Toward the end of this late letter, Kafka expresses, one final time, his desire to sidestep the dialectic of trains and telegrams by mailing himself. He closes these negative remarks on travel- and communication technologies with the tempting notion that human presence could be magically posted. Kafka suggests that one of his or Milena’s letters could arrive miraculously in the form of a pleasing, longed-for ‘handclasp’. Letter transforms here into hand, message into body. This seductive image allows Kafka again to achieve the super-human, the virtual. He stays home and writes, while his body, as in Wedding Preparations, travels to his lover. This fantasy is so powerful, so attractive, Kafka continues, that it is the ‘most dangerous of all,’ and thus must be guarded against ‘more carefully than the others’.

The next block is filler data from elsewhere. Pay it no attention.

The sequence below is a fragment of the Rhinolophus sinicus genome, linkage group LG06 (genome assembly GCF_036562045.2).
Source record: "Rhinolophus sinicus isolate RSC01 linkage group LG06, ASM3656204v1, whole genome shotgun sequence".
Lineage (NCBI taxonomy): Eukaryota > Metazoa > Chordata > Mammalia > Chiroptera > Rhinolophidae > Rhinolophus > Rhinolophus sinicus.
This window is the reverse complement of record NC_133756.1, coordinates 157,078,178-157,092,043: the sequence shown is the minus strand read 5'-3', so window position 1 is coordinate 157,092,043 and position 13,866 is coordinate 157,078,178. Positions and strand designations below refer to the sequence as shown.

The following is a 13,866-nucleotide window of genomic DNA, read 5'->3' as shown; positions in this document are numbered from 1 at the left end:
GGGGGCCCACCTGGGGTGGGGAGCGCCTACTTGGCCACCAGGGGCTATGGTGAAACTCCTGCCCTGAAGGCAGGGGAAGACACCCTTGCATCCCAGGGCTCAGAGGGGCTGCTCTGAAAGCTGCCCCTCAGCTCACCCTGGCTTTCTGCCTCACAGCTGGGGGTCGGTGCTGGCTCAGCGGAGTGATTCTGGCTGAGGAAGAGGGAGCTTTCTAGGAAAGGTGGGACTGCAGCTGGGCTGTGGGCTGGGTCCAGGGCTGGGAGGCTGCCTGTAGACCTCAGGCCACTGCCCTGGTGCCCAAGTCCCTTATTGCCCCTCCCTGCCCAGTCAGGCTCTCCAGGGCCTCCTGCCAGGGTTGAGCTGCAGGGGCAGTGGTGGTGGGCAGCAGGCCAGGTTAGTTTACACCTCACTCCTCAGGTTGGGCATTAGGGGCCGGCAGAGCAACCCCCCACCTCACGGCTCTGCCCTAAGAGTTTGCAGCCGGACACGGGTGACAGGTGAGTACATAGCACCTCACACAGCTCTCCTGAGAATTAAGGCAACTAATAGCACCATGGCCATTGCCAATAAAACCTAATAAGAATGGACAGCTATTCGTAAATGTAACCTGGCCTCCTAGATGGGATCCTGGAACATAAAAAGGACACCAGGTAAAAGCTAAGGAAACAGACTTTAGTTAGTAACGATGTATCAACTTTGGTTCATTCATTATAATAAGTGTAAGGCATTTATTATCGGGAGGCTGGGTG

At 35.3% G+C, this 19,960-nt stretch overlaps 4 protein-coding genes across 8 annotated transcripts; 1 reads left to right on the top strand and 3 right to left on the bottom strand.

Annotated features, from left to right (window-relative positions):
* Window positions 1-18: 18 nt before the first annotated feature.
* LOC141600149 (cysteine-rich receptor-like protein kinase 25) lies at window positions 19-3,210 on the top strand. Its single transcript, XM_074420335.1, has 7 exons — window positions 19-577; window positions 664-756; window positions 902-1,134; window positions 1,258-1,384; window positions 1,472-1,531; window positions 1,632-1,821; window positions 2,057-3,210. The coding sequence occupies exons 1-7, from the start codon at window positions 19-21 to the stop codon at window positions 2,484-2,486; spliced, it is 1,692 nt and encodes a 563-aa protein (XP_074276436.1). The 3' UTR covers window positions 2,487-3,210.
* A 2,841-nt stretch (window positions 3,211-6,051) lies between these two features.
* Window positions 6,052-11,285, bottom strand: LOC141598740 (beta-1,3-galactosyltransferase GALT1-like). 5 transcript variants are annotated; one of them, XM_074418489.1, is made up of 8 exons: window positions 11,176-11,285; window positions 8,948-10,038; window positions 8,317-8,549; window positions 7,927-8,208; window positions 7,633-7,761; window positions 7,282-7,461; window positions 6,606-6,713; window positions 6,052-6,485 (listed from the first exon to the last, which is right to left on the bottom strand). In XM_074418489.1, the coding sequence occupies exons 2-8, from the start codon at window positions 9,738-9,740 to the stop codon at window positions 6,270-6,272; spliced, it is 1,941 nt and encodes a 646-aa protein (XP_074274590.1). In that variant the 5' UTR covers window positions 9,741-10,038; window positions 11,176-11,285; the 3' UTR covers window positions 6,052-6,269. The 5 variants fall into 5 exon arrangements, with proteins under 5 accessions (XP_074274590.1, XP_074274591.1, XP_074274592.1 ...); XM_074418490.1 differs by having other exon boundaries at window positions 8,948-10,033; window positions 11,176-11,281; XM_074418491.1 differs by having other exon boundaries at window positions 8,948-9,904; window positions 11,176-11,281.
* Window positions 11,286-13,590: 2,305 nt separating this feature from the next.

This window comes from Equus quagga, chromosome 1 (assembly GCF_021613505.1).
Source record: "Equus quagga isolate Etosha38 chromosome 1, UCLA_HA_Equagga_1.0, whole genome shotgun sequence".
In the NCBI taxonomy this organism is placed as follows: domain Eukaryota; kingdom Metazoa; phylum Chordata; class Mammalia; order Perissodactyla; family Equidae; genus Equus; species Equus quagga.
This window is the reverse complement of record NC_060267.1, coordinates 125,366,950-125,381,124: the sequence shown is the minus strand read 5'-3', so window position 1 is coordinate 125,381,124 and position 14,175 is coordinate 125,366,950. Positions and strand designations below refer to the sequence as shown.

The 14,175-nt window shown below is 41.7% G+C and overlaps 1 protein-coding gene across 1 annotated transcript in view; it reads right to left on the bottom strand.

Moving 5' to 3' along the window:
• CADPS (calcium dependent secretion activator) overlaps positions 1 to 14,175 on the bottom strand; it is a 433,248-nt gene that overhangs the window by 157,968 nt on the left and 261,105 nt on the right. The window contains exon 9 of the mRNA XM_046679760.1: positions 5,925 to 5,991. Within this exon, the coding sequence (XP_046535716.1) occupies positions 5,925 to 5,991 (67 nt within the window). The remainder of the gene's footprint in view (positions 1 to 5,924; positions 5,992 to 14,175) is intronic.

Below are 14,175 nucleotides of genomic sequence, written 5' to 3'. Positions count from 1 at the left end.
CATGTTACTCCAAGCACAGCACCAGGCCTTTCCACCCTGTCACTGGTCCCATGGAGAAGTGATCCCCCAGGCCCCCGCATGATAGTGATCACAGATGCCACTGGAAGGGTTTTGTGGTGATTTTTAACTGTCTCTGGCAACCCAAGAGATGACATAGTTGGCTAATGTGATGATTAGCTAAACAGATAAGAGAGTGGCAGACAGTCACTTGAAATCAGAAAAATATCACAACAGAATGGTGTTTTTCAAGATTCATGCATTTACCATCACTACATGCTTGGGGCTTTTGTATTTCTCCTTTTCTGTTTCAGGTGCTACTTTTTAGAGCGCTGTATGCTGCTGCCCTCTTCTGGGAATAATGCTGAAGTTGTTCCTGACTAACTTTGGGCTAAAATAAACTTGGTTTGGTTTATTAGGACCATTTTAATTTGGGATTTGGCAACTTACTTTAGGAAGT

Kafka indeed chooses to guard himself, by abstaining from epistolary love. He writes to ‘Frau Milena’ only seven more times until his death in 1924 (four letters, three postcards) and maintains the formal distance of ‘Sie’ all but once. In his final postcard (from December 25, 1923), Kafka acknowledges that his writing seems to have lost its previously thrilling and dangerous capacity for conveying bodies. This ability has deteriorated, Kafka claims, as has his own body. Writing can no longer transport a self. It can barely even convey the most insignificant of messages into the world of threatening and enticing human Verkehr, the world of ‘Frau Milena’: ‘if I write down ‘cordial regards,’ then are these greetings really strong enough to enter the wild, noisy, gray, urban Lerchenfelderstrasse [Milena’s home street], where it would be impossible for me and mine to even breathe?’. This ‘love’ letter, not surprisingly, is Franz Kafka’s last.